Thursday, November 19, 2015

I Wonder When A Super Tall Tower Will Be Built In Fort Worth?

It has begun to seem a bit repetitive, pointing out something I read in a west coast news source online, usually the Seattle Times, which I would not expect to be reading in the Fort Worth Star-Telegram, about something taking place in Fort Worth.

I have said before that hardly a week goes by where I don't read about some new big construction project in the Seattle zone, usually downtown, with most of that construction having to do with the HUGE demand for downtown living space, due to downtown Seattle, like downtown Los Angeles, like downtown San Francisco, like downtown Dallas, being seen as being extremely desirable as a place to live.

So, now, apparently, Seattle is going to have one of those ridiculously tall Super Towers, well over 1,000 feet tall. There are so many skyscrapers and residential towers being added to the Seattle skyline I don't think I will recognize the town as being Seattle til I see the Space Needle, when next I visit.

Meanwhile in Fort Worth, quaint, sleepy, charming Fort Worth.

A few days ago in the Star-Telegram an article appeared titled Oilman touts new downtown Fort Worth office tower.

A new 25 story office tower, being brought to downtown Fort Worth by something called Jetta Operating.

A gas drilling company.

Yes. Fort Worth has had good luck with the endeavors of gas drilling companies. Isn't the old Chesapeake Energy building available for occupation? You know, that location from whence Chesapeake Energy ran its corrupt Fort Worth shadow government during the reign of Mayor Mike Moncrief, a buffoon of a man also known as the Poster Boy for Gas Corruption.

A rather embarrassing factoid in this piece of Star-Telegram propaganda is contained in the following paragraph....

"... the building, touted as the first high-rise development downtown in seven years, was carefully designed to fit into the available urban landscape."

The city which deludes itself in thinking it is the envy of the nation has not had a single high rise development for seven years?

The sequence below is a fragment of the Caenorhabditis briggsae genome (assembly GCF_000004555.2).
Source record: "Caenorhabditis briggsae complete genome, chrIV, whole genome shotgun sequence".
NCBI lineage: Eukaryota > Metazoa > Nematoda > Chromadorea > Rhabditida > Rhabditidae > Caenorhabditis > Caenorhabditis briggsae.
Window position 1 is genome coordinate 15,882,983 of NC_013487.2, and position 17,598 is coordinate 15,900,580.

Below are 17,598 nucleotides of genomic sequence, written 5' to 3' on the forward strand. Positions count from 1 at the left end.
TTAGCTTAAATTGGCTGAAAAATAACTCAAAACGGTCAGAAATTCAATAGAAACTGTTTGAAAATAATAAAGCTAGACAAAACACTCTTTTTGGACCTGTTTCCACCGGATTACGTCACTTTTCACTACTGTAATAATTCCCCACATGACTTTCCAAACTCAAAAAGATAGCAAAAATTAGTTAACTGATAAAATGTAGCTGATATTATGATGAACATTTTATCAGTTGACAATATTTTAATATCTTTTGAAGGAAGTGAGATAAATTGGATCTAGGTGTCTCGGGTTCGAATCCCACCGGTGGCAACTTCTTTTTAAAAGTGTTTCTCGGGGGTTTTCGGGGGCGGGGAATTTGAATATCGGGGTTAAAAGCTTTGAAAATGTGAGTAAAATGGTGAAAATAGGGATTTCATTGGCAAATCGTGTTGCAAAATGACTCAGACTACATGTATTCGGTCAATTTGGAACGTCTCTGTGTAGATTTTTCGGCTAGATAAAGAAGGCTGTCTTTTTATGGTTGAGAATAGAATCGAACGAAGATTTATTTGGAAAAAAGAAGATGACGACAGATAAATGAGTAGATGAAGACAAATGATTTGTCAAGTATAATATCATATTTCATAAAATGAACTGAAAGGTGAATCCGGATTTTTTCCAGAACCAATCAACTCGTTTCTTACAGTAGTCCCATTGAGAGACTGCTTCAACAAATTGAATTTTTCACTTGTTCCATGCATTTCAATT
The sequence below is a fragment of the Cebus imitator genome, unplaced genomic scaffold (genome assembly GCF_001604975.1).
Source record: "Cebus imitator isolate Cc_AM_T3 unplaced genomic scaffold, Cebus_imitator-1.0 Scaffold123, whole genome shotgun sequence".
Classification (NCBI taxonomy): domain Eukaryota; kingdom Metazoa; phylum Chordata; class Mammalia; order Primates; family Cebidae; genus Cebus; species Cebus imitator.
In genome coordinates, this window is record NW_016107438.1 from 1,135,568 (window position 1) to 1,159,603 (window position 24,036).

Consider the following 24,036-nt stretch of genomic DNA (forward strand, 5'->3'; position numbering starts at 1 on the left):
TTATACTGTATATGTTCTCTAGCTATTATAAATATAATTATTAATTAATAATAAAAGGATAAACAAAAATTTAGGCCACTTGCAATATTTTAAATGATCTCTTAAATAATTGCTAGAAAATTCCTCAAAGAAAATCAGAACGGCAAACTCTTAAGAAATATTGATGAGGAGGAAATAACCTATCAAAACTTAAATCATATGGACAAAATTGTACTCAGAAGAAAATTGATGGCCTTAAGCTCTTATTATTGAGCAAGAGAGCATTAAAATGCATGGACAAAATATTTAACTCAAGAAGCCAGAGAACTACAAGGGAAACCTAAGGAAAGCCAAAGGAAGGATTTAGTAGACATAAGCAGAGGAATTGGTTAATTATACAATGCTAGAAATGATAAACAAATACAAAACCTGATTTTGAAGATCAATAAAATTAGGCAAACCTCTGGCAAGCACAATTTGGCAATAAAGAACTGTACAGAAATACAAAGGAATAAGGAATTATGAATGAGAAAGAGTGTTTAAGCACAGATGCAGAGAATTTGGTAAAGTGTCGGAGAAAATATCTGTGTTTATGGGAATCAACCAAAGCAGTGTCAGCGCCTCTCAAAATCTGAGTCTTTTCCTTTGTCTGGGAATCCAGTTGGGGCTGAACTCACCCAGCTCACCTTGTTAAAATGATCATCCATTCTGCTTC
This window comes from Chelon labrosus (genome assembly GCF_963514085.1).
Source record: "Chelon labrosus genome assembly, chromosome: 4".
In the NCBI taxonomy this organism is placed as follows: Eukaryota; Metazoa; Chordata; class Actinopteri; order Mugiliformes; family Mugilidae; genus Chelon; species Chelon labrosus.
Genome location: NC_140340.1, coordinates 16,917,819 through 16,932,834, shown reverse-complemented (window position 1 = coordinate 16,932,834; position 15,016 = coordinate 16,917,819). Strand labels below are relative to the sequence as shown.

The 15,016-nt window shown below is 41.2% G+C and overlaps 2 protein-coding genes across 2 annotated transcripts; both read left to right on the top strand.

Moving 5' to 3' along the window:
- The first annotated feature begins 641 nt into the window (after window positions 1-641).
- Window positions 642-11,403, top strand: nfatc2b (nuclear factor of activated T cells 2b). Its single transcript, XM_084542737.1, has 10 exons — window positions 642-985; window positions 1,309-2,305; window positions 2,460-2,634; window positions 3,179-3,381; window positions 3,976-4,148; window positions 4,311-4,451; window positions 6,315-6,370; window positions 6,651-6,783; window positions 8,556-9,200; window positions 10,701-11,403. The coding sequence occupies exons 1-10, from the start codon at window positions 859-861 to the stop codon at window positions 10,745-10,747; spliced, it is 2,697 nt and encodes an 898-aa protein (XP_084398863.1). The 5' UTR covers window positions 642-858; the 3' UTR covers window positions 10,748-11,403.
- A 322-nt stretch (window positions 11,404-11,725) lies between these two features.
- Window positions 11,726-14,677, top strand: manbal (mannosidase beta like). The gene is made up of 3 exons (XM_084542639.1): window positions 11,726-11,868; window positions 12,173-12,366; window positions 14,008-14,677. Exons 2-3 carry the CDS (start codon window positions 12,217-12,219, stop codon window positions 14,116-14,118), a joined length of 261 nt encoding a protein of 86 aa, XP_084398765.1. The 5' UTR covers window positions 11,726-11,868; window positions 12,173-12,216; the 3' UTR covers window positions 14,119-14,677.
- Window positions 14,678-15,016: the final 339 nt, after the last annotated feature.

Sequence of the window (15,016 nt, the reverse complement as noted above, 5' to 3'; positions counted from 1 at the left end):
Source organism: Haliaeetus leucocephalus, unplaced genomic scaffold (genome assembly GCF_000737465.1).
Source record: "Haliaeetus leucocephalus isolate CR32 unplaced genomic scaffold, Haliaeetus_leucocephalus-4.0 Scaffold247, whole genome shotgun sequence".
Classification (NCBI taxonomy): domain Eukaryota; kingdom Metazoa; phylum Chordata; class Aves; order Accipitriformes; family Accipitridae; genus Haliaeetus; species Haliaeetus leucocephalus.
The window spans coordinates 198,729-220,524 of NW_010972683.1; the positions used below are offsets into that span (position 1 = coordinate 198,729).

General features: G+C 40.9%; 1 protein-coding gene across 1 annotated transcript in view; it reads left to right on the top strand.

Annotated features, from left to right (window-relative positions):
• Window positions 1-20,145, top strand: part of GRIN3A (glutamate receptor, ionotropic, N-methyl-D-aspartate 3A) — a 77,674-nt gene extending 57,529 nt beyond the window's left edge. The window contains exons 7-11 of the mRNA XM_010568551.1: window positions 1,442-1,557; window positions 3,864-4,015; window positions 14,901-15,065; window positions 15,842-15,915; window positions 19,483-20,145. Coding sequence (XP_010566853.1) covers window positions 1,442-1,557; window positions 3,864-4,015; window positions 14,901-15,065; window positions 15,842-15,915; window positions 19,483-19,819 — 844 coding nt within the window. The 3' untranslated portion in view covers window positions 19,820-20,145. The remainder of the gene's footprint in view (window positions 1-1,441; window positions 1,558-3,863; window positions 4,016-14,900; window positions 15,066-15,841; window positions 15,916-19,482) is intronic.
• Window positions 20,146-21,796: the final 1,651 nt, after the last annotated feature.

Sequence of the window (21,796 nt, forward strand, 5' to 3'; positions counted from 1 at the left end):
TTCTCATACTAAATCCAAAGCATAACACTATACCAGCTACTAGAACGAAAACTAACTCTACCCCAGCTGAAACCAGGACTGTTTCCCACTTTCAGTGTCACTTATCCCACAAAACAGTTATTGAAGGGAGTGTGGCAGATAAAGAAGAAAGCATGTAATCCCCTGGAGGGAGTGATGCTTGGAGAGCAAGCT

And trust me on this, most towns wearing their big city pants do not count a short, 25 story building, as being a high-rise. More like a low-rise. Maybe, at best, a mid-rise.

So, why make mock of this, you are sitting there wondering? Well, there is something serious afoot here.

Why is it that other big cities in America, during this time of economic recovery, have been booming to various degrees? Just drive a few miles east to Dallas and you will see a town in boom mode. Go west to pretty much any of the west coast towns and you will see the same thing.

So, what is stifling Fort Worth's downtown from growing and booming like other downtowns in America?

Besides the obvious.


I think Mr. Spiffy nailed it a couple months ago when he opined that America's Biggest Boondoggle, also known as the Trinity River Central City Uptown Panther Island Vision has killed development in the Fort Worth downtown core, due to the fact that developers do not know if The Boondoggle is ever going to deliver on that which its propaganda purports is going to be delivered at some indeterminate future date.

Developers see failed efforts of The Boondoggle, like Cowtown Wakepark, and they opt to move their money in another direction. Like to a tall Seattle skyscraper. Or multi-story residential complexes in Dallas.

Meanwhile Fort Worth flounders, looking ridiculous to outsiders, embarrassing itself, continuing to allow Kay Granger's totally unqualified son, J.D., to continue mis-managing that which has come to be known as America's Biggest Boondoggle.

It all really is very boggling.

And very perplexing.

Fort Worth, and the people who live here, deserve better......

1 comment:

Anonymous said...

The lack of more high rise development has nothing to do with the Trinity Uptown/ TRVA project. It has in large part to do with the very high cost of high rise construction and that our city is still a relatively low cost real estate environment. It simply is very hard and expensive to build high rise buildings and we have many alternatives locally. When those begin to dwindle in number, it will drive prices higher and, assuming the demand is there from renters and buyers, you will see more vertical development.